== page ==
- bristol ozturgut
- New York, NY
- United States
Touching practices should be implemented into schools' daily regimen.
Touch is turning out to be a vital role in stimulating hormone secretion, that of which can be extremely beneficial to the brain.
One crucial hormone is oxytocin; it is directly linked to feelings of contentment and connection (Zak P, 2011), cardiovascular health (Gimpl G & Fahrenholz F, 2001; Gutkowska J, Jankowski M, Mukaddam-Daher S, and McCann SM, 2000; Lisete C. Michelini, Marialuisa C. Marcelo, Janet Amico and Mariana Morris, 2003), and even increases vasopressin - a hormone recognized in the success of long-term, monogamous couples (Kadekaro M, Summy-Long JY, Freeman S, Harris JS, Terrell ML, and Eisenberg HM, 1992; . Ludwig M, Callahan MF, Neumann I, Landgraf R, and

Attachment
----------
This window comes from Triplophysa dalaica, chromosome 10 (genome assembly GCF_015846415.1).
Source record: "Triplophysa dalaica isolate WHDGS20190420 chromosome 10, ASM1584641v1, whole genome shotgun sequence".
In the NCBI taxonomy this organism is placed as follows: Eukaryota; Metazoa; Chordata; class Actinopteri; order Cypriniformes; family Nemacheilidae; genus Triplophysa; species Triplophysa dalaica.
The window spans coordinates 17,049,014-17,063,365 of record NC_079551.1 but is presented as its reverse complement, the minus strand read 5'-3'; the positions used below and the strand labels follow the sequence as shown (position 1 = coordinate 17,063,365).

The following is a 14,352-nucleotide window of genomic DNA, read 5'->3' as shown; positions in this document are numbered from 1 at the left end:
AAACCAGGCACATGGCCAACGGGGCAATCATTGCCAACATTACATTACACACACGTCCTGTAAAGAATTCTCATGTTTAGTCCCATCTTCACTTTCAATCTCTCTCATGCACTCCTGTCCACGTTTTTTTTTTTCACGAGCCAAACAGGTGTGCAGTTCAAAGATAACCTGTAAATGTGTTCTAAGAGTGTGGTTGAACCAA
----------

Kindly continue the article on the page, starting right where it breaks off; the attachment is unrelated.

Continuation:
Morris M, 1994; M.M. Limm, 2004). In response to an unending supply of research, many people are beginning to suspect low oxytocin levels as culprit for Sudden Infant Death Syndrome (although with a particular weight upon the oxytocin via touching during sleep) (James J. McKenna1,*, Helen L. Ball2, Lee T. Gettler, 2007). With all these things stacking upon each other, I am definitely in the mind that our formality in schools be revised to allow touch. Healthy touch is important for kids and adults alike, forging trust and compassion - two things we need far more of in our ever-expanding political responsibilities. I think we should develop ways for school-goers - from students to alumni - to safely touch each other on a regular basis.
You know, as I think on it, the more I'm convinced touch needs to infiltrate every aspect of our formal lives.
Related questions: What constitutes safe formal touch? How can we establish boundaries? How can we promote touch as a way to increase accountability?